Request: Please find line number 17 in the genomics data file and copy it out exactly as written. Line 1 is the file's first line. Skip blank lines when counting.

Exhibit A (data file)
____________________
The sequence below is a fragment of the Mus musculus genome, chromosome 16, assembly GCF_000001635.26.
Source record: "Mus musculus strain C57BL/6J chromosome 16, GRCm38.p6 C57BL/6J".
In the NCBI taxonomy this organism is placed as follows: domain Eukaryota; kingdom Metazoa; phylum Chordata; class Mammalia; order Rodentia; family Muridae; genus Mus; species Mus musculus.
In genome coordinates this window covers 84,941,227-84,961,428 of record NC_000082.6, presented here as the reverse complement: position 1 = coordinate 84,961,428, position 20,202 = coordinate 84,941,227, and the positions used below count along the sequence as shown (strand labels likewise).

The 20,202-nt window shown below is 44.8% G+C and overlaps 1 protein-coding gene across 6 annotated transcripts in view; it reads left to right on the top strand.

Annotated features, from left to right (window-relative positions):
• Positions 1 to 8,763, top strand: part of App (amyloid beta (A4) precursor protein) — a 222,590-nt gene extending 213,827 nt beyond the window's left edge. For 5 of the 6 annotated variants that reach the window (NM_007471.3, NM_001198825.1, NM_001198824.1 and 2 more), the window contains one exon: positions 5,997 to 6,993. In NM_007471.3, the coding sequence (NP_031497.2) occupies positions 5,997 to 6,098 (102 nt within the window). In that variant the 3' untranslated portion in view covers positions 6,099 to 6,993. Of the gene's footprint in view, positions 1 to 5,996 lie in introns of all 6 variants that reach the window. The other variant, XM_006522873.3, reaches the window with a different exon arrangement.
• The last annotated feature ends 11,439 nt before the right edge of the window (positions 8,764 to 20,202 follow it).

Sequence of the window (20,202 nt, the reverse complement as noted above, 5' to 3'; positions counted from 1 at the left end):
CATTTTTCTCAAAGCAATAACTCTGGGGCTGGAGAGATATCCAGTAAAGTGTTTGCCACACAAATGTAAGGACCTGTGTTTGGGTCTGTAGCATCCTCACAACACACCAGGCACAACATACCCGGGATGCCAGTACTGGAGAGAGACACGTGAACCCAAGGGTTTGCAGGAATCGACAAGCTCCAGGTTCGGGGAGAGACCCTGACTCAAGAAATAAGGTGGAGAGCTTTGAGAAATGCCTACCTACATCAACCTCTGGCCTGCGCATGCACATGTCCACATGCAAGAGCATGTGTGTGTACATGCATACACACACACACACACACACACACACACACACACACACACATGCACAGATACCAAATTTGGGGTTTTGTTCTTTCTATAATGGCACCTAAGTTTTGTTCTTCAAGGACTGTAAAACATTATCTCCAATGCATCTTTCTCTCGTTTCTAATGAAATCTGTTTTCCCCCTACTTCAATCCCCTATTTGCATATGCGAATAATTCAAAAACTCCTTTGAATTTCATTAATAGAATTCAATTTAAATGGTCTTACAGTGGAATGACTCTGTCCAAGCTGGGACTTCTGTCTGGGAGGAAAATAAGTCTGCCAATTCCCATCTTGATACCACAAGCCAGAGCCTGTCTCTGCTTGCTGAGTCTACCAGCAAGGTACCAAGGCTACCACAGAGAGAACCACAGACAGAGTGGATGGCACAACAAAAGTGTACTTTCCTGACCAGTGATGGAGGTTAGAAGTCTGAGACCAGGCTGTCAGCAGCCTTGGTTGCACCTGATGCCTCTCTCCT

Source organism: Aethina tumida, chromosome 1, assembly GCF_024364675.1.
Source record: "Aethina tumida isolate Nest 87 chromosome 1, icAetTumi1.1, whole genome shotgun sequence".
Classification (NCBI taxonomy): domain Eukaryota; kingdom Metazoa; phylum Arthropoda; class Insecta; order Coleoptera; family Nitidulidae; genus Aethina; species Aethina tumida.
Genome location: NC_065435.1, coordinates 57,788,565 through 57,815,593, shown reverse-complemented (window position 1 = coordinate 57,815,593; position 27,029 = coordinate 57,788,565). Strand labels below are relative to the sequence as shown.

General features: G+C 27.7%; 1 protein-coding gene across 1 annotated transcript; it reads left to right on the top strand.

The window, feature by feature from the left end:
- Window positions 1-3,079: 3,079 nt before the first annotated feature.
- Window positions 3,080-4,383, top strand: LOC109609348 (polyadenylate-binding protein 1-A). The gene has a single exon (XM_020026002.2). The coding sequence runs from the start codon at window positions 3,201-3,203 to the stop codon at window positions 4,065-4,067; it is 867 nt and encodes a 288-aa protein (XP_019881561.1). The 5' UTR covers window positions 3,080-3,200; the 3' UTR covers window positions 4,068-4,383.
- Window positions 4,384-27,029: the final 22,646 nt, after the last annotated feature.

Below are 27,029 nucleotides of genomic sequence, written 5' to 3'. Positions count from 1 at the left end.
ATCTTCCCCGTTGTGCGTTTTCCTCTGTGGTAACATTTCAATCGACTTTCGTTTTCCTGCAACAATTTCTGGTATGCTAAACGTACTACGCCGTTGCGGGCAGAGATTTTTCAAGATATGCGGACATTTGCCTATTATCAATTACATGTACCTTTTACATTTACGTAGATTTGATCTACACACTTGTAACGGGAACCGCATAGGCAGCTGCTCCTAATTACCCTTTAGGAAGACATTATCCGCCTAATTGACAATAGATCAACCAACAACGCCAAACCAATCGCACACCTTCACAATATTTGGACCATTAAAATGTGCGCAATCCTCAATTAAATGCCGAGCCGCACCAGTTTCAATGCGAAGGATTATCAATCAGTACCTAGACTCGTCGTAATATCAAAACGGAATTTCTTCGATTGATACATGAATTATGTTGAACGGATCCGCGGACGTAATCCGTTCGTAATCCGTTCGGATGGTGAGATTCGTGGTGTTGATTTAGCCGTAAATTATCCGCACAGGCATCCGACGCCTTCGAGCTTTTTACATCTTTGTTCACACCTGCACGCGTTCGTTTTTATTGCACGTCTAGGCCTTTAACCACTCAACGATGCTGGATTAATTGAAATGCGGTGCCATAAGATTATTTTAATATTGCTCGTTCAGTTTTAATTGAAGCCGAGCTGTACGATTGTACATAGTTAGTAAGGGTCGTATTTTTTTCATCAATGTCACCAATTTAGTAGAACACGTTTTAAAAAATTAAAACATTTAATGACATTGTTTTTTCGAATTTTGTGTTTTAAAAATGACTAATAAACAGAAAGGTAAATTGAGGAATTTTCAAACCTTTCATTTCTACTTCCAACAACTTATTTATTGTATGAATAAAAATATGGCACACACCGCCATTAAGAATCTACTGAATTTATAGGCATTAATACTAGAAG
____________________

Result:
- Window positions 1-3,079: 3,079 nt before the first annotated feature.